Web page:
Once done, click “save” and you will see that a drop down menu has been created in that cell. To be able to use through the entire column, drag down the edge of the cell which will copy and paste the formatting down that column, and then drag to the right across and down again to copy and paste the formatting across all the cells where you want to input this data point on the sheet.

Colorizing your data

Once you have input all of your data, I have found this sheet to be easier to read and much more efficient when I colorize the data points from the drop down menu. Colorizing helps to show at a glance which students may need acceleration, intervention, or help to create groups for optimal peer to peer learning.

To do this, simply highlight all of the cells containing data, go to the toolbar and select “Format.” Next, scroll down the format menu and select “Conditional Formatting” where a conditional format rules menu will open up on the right side of your screen. Then, scroll down to “Formatting Rules” and using the drop down menu, select “Text Contains.” Type in the first assessment result title you chose to use (ex: Above, On, Below, etc.) and then click on the fill color option icon (the tilted cup) to change to your selected color.

Now you should see all of the assessment results in your chosen color on your sheet. Continue changing the other results by clicking on “add new rule” until you are done. Below is a mock example of using colored data points:

Download larger version

The remaining two areas on my spreadsheet, “Student Conference” and “Contact Parents,” need another quick way to make a notation. Again, this sheet is an “at a glance” resource to provide necessary data and information.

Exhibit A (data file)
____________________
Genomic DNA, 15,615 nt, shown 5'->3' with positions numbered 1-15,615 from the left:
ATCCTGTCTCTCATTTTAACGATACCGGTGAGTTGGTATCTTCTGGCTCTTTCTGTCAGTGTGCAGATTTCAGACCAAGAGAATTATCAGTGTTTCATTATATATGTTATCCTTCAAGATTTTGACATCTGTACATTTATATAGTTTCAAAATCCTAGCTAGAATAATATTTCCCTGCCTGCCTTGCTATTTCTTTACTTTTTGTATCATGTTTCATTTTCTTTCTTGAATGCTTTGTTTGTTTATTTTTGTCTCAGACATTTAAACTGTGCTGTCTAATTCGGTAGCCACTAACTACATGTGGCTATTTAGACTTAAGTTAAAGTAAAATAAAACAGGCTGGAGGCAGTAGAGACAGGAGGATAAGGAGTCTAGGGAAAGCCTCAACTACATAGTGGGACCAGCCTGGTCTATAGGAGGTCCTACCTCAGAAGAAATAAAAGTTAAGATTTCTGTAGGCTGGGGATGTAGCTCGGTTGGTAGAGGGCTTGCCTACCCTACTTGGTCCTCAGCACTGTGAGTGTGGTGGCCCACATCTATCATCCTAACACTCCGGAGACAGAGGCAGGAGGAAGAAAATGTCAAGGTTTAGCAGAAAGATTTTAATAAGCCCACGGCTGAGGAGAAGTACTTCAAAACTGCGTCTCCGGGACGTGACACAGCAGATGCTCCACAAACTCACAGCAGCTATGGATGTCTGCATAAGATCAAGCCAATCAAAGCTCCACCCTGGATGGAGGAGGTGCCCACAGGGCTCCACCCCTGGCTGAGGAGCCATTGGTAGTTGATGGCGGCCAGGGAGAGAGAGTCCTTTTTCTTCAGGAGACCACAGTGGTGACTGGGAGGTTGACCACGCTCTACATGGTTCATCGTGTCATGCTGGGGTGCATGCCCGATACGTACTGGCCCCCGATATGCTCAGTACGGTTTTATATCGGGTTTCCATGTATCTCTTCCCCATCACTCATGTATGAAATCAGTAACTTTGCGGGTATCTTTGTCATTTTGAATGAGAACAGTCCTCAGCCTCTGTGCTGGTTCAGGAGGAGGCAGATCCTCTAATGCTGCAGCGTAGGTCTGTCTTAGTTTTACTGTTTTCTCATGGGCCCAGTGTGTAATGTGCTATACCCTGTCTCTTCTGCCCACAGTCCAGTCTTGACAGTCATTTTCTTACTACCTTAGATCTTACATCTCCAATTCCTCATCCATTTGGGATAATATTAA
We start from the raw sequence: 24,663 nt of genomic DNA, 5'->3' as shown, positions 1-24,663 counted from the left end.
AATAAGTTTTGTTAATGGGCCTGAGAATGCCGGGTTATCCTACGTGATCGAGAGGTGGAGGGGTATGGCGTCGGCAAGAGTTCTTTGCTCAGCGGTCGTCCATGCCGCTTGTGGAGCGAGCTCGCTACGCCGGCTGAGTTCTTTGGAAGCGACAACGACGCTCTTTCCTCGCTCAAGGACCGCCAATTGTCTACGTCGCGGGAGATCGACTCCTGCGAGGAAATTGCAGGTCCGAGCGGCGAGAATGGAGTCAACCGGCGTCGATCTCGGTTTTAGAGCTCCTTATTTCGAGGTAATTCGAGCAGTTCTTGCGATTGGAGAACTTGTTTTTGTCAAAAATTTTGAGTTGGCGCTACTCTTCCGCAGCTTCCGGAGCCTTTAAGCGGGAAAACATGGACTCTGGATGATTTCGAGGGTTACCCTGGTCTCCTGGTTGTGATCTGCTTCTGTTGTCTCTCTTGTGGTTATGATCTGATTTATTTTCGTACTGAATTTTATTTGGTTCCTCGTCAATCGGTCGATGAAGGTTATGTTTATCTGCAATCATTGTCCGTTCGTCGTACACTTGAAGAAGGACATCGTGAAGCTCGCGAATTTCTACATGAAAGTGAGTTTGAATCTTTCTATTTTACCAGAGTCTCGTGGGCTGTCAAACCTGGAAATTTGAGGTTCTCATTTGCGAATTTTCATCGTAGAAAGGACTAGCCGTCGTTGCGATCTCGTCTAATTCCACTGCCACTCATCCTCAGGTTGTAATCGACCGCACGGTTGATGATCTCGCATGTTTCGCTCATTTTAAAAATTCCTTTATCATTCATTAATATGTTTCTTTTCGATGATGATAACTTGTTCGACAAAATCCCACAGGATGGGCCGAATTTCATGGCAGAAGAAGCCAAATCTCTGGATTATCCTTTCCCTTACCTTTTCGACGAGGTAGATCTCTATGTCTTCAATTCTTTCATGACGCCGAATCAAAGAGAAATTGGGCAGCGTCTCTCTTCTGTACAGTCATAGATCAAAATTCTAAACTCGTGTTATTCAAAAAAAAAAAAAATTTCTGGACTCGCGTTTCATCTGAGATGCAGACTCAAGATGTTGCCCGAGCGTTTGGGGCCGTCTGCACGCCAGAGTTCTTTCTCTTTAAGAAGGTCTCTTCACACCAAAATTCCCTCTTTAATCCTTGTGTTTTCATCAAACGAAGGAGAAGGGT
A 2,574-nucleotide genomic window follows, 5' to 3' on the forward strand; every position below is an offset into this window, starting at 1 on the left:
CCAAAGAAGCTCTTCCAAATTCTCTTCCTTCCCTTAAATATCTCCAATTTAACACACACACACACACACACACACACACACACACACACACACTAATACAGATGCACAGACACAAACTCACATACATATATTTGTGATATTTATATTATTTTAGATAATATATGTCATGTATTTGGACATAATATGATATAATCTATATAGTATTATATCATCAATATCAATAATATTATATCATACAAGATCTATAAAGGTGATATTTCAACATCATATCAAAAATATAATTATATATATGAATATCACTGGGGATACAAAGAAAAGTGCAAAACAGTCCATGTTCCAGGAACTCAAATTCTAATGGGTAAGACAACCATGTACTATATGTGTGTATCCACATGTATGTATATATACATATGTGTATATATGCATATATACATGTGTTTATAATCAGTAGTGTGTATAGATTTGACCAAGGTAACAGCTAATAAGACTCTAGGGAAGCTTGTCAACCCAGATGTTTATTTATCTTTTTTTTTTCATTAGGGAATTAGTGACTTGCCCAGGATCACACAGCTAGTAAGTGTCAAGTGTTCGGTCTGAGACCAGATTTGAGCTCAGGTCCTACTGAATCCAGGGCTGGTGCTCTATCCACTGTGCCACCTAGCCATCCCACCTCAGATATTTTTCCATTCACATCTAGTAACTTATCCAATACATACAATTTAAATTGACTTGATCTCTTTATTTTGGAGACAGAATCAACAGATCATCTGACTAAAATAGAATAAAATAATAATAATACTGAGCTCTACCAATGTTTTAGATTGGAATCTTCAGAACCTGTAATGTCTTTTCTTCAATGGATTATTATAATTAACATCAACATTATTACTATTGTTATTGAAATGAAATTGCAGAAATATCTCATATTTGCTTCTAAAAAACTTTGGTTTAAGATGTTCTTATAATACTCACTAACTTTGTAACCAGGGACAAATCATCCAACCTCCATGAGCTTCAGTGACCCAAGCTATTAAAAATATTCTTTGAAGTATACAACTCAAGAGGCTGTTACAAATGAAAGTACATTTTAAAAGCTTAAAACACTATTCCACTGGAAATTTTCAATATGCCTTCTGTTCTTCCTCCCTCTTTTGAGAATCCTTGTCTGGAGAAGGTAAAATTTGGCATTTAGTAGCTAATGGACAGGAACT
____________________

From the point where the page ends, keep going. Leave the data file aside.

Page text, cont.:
I have found creating a quick check box to be the optimal way to keep track of these two areas. To do this, highlight the cells in the two columns, go to “insert,” go down to “Checkbox,” and click. Checkboxes will automatically be inserted into the highlighted cells. Now I simply check if I’ve had a student conference and/or have contacted the parents.

Adding color increases functionality

I like to make my spreadsheets visually appealing and as easy to read as possible. While at a meeting or in a conference, I find using alternate colors for rows helps me locate student information quickly.

To do this, first click on the “Select All Box” (the white box above the number column) so that the sheet is completely highlighted. Then, go to the toolbar and select “Format,” then scroll down to “Alternating Colors.”

A menu comes up on the right side of the screen where you can choose color combinations that will change both the header and alternate the color of the rows.

Download larger version

To make the information on the header stand out more, simply click on the header row to highlight all the information and select “B” from the toolbar to make all of the text appear bold. Another nice option is to go to the toolbar and select the “Border” option. You can choose the color as well as the thickness of the border line. By simply selecting the “Names” column, you can follow the same instructions to bold the text and add a border.

There are also options for how you would like to organize the “Names” column. You can simply type in the first and last name of each student. To create a separate column for first and last name, right click on that column (most likely column A) and choose “Insert 1 right.”